Despite this, roof reconstructions must continue to follow the limitations that all single-storey extensions adhere to. This means the conservatory cannot extend past the property’s rear wall, and the roof cannot exceed the height of the main property.

Homeowners should also consider the structural integrity of their current conservatory and whether a roof replacement will negatively impact these foundations. At CS Windows, all of our conservatories come with a ten-year warranty, so it’s also important to understand how a roof renovation might impact this guarantee.

conservatory roof

How Do I Apply For Planning Permission For A Conservatory?

If your planned conservatory does require planning permission, you’ll need to file a planning application with your local authority. Each authority has its own system for filing an application, which can usually be found online. Most authorities now use the Planning Portal application system to accept requests for planning permission. This usually involves an application fee, and the total cost can be calculated using the fee calculator provided.

Along with an application form, you will need to include the following information:

  • Location plan.
  • Site plan.
  • Elevations of both the existing and the proposed designs.
  • An ownership certificate.
  • A design and access statement.
  • An ‘Agricultural Holdings Certificate’. This confirms whether any land relating to the application is part of an agricultural holding and is necessary even for non-agricultural use applications.
  • The correct fee. This depends on your location. The typical price for an extension in the UK is £206.

A decision on your planning application should arrive within 8 weeks of submission. A successful planning permission application lasts three years from the date full consent is given. You must begin working within this time, but once you do, the planning permission lasts forever.

handing papers over

Do You Need Building Regulations For A Conservatory?

Building regulations ensure new buildings, conversions, renovations, and extensions are safe. To increase compliance levels, the Government has produced approved documents that offer guidance on how to meet these standards.

These regulations will apply if you’re adding an extension to your home. However, a conservatory is not usually subject to building regulations, provided it meets specific requirements:

  • It’s built at ground level with a floor area of no more than 30 square metres.
  • At least 50% of the new wall and 75% of the roof are glazed or use translucent material.
  • Elevations of both the existing and the proposed designs.
  • The external walls or windows separate the conservatory from the house.
  • Any fixed electrical installations meet the requirements of the applicable building regulations.
  • The heating system is independent of your home, with separate temperature and on/off controls.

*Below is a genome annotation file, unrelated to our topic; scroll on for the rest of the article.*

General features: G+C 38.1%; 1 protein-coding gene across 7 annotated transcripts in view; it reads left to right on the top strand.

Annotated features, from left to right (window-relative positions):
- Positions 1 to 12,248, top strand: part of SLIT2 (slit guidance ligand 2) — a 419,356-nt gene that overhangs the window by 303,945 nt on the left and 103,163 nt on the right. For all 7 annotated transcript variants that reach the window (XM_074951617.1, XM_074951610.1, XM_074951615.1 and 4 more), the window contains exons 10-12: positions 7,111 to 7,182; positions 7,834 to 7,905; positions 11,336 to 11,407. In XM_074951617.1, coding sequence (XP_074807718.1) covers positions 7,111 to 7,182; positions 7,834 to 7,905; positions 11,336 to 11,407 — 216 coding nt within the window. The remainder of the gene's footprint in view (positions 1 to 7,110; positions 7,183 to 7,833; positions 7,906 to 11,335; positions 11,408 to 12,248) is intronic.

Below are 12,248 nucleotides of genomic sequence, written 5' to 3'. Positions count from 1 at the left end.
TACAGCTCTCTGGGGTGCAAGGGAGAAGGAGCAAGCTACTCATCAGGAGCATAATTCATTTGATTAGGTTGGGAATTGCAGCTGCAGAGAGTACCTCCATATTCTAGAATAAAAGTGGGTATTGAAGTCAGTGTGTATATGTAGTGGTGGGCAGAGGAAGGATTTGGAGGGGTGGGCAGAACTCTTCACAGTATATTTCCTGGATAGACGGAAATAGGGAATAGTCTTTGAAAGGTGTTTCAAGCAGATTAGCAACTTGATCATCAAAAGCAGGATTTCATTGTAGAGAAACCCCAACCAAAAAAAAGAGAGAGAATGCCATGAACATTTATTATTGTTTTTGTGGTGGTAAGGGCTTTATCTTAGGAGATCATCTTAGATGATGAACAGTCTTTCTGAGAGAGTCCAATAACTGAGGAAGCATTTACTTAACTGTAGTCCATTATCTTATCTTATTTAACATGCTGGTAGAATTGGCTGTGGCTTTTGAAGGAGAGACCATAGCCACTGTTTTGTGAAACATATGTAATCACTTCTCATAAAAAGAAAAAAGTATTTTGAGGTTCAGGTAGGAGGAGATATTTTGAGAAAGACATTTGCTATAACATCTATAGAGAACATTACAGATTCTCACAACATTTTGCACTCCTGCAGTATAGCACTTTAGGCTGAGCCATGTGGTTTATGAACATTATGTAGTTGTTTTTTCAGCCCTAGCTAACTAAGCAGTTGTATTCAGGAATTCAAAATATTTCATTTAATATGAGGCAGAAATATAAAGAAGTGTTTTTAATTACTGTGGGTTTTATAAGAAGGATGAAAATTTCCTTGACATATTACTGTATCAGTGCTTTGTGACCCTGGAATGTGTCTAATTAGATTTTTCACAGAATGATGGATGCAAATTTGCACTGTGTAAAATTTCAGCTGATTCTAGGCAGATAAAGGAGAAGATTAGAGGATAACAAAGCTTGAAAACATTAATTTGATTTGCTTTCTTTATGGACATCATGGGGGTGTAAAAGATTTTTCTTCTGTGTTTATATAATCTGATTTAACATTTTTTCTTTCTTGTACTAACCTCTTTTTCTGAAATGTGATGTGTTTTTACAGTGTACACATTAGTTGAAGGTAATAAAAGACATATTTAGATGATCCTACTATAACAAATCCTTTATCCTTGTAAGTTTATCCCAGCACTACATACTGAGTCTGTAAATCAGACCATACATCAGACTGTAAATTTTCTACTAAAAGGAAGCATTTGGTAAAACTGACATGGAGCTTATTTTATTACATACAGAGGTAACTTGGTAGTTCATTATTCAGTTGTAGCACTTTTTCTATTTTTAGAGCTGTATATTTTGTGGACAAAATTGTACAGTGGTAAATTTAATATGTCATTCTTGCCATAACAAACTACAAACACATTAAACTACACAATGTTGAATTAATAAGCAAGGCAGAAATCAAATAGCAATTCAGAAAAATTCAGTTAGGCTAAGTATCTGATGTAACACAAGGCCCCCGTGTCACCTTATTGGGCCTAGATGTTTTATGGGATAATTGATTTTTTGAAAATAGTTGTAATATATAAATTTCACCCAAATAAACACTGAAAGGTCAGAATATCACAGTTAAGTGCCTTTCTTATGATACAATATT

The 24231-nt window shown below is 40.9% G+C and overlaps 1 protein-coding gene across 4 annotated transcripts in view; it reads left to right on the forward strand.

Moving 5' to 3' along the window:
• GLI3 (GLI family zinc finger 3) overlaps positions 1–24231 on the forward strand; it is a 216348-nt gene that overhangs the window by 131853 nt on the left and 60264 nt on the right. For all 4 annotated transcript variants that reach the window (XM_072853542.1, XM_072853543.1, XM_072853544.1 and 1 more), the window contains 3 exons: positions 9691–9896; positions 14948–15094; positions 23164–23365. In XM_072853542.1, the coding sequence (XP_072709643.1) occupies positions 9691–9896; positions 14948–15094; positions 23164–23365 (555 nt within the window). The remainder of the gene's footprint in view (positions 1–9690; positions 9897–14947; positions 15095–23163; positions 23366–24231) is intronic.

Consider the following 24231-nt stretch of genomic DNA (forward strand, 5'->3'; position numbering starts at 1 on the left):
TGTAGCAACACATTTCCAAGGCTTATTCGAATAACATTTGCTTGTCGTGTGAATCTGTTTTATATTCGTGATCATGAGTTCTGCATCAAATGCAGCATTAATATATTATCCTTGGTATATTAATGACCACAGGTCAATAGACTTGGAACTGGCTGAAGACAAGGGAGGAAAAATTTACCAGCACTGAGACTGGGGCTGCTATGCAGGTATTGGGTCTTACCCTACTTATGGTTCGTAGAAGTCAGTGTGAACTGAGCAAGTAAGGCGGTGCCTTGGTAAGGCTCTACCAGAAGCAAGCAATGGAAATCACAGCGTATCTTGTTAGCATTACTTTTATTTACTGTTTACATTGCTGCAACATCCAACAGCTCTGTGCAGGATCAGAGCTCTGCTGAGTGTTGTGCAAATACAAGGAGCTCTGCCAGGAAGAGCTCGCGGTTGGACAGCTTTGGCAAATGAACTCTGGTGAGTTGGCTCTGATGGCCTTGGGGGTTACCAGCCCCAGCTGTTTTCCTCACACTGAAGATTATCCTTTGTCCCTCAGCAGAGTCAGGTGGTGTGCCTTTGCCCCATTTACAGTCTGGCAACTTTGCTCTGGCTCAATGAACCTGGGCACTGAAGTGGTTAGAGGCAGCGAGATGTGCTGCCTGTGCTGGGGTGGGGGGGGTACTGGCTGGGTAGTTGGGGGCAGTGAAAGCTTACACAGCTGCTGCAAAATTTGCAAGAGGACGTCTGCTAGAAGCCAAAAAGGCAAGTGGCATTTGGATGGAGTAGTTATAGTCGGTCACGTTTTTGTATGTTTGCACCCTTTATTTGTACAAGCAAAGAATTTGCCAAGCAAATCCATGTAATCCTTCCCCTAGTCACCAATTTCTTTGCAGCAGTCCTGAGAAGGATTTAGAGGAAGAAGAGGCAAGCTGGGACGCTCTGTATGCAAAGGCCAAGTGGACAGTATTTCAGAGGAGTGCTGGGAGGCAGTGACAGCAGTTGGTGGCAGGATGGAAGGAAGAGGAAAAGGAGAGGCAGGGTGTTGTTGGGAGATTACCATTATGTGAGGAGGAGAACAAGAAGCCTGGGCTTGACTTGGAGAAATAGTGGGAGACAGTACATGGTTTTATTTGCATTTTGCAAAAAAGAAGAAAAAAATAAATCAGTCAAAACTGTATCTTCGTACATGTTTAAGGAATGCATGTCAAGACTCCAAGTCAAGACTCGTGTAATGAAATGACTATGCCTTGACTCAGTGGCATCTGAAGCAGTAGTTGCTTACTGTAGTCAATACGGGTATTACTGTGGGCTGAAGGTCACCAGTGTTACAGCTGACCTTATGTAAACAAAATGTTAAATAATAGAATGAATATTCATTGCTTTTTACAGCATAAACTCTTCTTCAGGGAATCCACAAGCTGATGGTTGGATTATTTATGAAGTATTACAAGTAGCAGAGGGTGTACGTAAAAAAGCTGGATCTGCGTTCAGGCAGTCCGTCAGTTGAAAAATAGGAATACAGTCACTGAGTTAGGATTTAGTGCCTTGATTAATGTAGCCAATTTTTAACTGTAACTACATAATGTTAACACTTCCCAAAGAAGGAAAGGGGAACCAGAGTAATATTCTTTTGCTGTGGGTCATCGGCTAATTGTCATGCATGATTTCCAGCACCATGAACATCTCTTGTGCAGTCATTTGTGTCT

In June 2022, new rules were enacted to reduce emissions released by property extensions. These regulations aim to mitigate overheating in homes by limiting solar gains. New conservatories must now be able to demonstrate they will not generate unwanted solar gains in summer if they are to avoid building regulations. Homeowners can achieve this by installing energy-efficient solar control glazing and ventilation systems like roof vents.

If you need clarification on whether your conservatory requires building regulations approval, contact us at CS Windows. With 20 years of experience building conservatories in St Albans, our team are building regulations experts.

open modern conservatory

Construction With Confidence

As with any construction project, in-depth planning is crucial before starting the build. Homeowners intending to build their own conservatory should spend considerable time understanding their development rights before the work begins. These rights can vary massively between properties, so finding those specific to your home is key.

That said, permitted development rights offer plenty of flexibility when constructing conservatories and single-storey extensions. Provided the conservatory follows the class A regulations, homeowners can usually build their desired extension without expressed consent from local authorities. Not only that, but most standard conservatories aren’t subject to building regulations. This means conservatory construction is typically far more straightforward than most development projects.

Navigating the world of planning permissions and building regulations can be very difficult without seeking expert advice. That’s why our expert team at CS Windows is just a phone call away. We’ve built a reputation for constructing high-quality conservatories in line with your property’s regulations. Get in touch for a free design consultation for complete transparency before moving forward with the build.